PIERCE COUNTY -- We are right in the middle of the 100 deadliest days of summer, the most dangerous time of year for teen drivers, between Memorial Day and Labor Day. And with 4th of July upon us, one local mother and father are hoping to save a life by sharing their own painful story of loss.
It’s been eight years since two police officers woke up Frank and Carol Blair with news about their daughter, Sheena.
“It was at that moment that I realized the most precious person in my life is lying dead on a slab two hours from me,” says Frank.
A drunken driver, going the wrong way, smashed into Sheena’s car, killing her.
Frank and Carol keep her memory alive, by warning others of the dangers of driving under the influence.
Arlington Police Sgt. Peter Barrett hopes to do the same, and he catches drivers early in the classroom, at 911 Driving School in Marysville.
Barrett shows teens what it means to be impaired from marijuana or alcohol.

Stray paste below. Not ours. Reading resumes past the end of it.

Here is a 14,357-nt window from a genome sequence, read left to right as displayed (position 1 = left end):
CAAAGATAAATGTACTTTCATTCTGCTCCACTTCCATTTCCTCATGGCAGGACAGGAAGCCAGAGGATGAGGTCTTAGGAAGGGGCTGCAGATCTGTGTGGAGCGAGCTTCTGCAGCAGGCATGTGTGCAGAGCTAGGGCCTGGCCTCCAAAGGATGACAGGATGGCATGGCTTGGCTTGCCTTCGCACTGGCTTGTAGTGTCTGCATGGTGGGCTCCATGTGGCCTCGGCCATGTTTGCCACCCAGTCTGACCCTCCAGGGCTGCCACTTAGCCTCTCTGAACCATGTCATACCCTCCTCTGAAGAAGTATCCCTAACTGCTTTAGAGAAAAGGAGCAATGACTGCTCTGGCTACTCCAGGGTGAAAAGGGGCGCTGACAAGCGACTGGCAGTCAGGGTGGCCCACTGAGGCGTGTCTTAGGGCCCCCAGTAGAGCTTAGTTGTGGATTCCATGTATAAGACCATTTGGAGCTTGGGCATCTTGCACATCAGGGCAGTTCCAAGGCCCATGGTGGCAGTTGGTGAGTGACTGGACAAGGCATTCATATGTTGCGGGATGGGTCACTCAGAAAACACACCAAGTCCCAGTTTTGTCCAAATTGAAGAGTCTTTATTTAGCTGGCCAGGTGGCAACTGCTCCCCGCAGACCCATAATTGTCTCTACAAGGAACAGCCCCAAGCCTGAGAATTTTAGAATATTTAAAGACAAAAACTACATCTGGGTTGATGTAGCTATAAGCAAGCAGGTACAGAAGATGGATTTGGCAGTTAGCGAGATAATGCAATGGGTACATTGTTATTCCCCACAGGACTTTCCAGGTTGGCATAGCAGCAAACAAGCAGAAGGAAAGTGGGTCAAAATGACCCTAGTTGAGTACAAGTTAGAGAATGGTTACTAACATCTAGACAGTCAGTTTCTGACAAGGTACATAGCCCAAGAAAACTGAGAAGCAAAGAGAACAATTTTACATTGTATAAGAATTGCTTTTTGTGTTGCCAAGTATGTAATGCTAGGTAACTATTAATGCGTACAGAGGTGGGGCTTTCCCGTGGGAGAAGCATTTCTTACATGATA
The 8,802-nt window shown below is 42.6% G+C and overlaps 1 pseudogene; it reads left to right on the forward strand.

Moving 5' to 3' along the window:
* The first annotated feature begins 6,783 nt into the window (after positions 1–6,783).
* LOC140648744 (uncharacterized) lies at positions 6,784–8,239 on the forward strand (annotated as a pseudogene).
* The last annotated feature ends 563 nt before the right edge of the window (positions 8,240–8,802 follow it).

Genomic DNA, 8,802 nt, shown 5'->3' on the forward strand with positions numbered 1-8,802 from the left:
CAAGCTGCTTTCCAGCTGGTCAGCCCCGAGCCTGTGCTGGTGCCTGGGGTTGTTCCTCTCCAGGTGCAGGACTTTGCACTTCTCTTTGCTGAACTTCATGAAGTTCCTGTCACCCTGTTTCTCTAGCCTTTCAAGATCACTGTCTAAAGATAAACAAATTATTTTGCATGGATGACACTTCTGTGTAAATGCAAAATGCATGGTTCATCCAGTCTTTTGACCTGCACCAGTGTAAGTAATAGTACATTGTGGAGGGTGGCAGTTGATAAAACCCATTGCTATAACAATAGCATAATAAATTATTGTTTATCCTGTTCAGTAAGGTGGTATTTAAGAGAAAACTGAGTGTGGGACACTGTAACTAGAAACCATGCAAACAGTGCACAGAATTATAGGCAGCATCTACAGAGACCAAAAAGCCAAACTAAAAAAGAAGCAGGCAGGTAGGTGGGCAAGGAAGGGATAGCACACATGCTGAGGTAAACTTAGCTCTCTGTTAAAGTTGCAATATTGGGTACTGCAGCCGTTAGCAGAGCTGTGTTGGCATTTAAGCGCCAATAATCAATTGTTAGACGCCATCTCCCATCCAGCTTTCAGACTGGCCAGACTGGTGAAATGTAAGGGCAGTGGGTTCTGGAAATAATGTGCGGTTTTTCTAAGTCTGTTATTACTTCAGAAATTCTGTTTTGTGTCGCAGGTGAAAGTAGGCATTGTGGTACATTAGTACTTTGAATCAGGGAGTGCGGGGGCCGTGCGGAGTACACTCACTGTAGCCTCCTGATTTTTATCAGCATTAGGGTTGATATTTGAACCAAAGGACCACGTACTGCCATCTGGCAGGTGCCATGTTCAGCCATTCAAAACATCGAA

As we navigate our way from Memorial Day to Labor Day, a time known as the 100 Deadliest Days, and with 4th of July falling mid-week this year, the Washington Traffic Safety Commission is warning all drivers to be responsible. In 2017, there were 565 traffic deaths and, of those, nearly half involved an impaired driver.
“That’s the span of time when we have the most drivers on the roadways. We also have the seven deadliest days of the year within that roughly three-month span,” says Barrett.
The Blairs want to spare other parents from knowing this same pain. And so they’re challenging families to take the “no matter what” pledge.
“You have to make it absolutely OK for them to call you, no matter where, no matter what. And there will be no consequences. You’re not going get in trouble for calling us. As a matter of fact, we’re going to hug you for making the right choice,” says Frank.
The safety commission says one in four drivers in all fatal crashes tested positive for multiple impairing substances. They’re known as poly drugs. The most common being marijuana and alcohol.
They warn of a disturbing trend, where some people who use marijuana after drinking believe it counteracts the effects of alcohol. That is false. They say marijuana intensifies the impairment, especially the skills needed for driving -- like vision, memory and critical thinking. It also further slows reaction time.